An Associated Press report says the U.S. government secretly financed a social network in Cuba in an effort to stir political unrest and undermine the country's communist government.
The program evaded Cuba's Internet restrictions by creating a so-called "Cuban Twitter" text-messaging service that could be used to organize political demonstrations.
The network reportedly drew in tens of thousands of subscribers who were unaware it was backed by the U.S. government. The Associated Press says the USAID project lasted more than two years.
The AP report says the project was created with secret shell companies and financed through foreign banks.
The report says it is unclear whether the project was legal under U.S. law, which requires written authorization of covert action by the president and congressional notification. The Associated Press says officials at USAID would not say who had approved the program or whether the White House was aware of it.
The Cuban government declined an AP request for comment.
The AP says details uncovered by its reporters appear to contradict the U.S. Agency for International Development's longstanding claims it does not conduct covert actions. The report says the project could undermine the agency's mission to deliver aid to the world's poor and vulnerable, an effort that requires the trust and cooperation of foreign governments.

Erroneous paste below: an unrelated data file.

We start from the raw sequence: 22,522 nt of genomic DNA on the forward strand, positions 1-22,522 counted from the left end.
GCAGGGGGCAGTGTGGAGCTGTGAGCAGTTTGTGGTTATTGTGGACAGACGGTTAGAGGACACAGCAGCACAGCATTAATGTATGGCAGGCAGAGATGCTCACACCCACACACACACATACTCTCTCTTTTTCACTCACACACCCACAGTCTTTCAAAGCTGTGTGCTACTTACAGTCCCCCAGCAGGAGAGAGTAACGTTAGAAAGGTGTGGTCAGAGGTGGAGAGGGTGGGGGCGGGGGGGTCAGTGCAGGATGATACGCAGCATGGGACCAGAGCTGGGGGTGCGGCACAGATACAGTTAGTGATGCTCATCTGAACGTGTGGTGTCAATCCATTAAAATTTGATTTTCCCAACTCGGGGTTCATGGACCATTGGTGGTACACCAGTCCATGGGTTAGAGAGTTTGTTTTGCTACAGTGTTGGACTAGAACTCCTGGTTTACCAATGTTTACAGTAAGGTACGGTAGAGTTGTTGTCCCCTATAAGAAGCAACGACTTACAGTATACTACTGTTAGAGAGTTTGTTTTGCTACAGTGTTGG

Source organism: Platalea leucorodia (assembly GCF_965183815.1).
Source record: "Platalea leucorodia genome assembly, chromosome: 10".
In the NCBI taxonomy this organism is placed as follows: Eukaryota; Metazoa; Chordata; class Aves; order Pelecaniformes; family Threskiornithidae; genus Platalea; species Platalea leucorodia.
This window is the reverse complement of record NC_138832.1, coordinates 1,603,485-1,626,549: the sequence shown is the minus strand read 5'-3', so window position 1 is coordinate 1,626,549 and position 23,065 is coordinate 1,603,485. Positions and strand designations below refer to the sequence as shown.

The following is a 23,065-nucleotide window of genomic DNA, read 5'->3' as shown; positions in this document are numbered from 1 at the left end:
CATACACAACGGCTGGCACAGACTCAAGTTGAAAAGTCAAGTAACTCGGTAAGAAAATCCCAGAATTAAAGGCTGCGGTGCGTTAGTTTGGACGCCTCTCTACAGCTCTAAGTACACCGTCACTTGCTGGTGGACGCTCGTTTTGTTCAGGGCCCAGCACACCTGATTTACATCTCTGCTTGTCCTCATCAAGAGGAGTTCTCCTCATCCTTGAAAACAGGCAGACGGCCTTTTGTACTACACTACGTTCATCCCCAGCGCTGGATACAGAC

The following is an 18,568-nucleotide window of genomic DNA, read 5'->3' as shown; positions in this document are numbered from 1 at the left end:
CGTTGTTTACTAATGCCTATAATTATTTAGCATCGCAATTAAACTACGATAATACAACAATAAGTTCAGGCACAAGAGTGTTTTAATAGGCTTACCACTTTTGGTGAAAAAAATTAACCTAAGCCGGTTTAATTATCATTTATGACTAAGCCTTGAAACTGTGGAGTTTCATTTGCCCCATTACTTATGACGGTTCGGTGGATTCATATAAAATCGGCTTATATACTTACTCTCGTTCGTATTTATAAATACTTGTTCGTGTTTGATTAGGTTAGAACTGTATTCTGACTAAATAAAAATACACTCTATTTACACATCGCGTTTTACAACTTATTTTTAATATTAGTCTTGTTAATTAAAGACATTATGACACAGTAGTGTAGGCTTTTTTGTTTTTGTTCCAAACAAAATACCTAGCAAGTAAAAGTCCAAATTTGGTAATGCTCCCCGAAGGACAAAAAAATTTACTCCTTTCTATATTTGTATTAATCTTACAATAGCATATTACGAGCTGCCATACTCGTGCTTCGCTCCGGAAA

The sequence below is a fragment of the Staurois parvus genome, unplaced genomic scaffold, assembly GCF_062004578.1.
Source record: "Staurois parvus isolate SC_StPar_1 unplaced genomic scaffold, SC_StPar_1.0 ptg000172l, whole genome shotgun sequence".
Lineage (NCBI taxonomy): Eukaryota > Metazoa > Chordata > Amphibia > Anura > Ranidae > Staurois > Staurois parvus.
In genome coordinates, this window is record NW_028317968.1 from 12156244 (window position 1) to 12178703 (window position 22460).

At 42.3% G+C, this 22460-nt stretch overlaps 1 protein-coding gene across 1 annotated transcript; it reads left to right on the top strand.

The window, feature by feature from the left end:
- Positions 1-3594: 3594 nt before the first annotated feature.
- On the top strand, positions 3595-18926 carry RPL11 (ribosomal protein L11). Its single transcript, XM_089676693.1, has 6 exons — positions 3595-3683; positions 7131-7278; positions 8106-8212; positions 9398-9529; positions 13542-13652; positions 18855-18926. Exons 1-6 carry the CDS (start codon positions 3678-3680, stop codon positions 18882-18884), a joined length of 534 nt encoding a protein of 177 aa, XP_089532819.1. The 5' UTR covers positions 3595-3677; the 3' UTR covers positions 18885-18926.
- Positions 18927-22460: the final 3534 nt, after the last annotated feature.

USAID earlier released a statement to AP saying the agency is "proud of its work in Cuba to provide basic humanitarian assistance, promote human rights and fundamental freedoms, and to help information flow more freely to the Cuban people," whom it said "have lived under an authoritarian regime'' for 50 years. The agency said its work was found to be "consistent with U.S. law.''
USAID retracted that statement Thursday and said the White House will comment later in the day.
The report says the project, dubbed ``ZunZuneo,'' slang for a Cuban hummingbird's tweet, was publicly launched shortly after the 2009 arrest in Cuba of American contractor Alan Gross. He was imprisoned after traveling repeatedly to the country on a separate, clandestine USAID mission to expand Internet access using sensitive technology that only governments use.
For more than two years, ZunZuneo grew and reached at least 40,000 subscribers. But documents reveal the team found evidence Cuban officials tried to trace the text messages and break into the ZunZuneo system. USAID told the AP ZunZuneo stopped in September 2012 when a government grant ended.
The AP says it obtained more than 1,000 pages of documents about the project's development, and independently verified the project's scope and details in the documents through publicly available databases, government sources and interviews with those involved in ZunZuneo.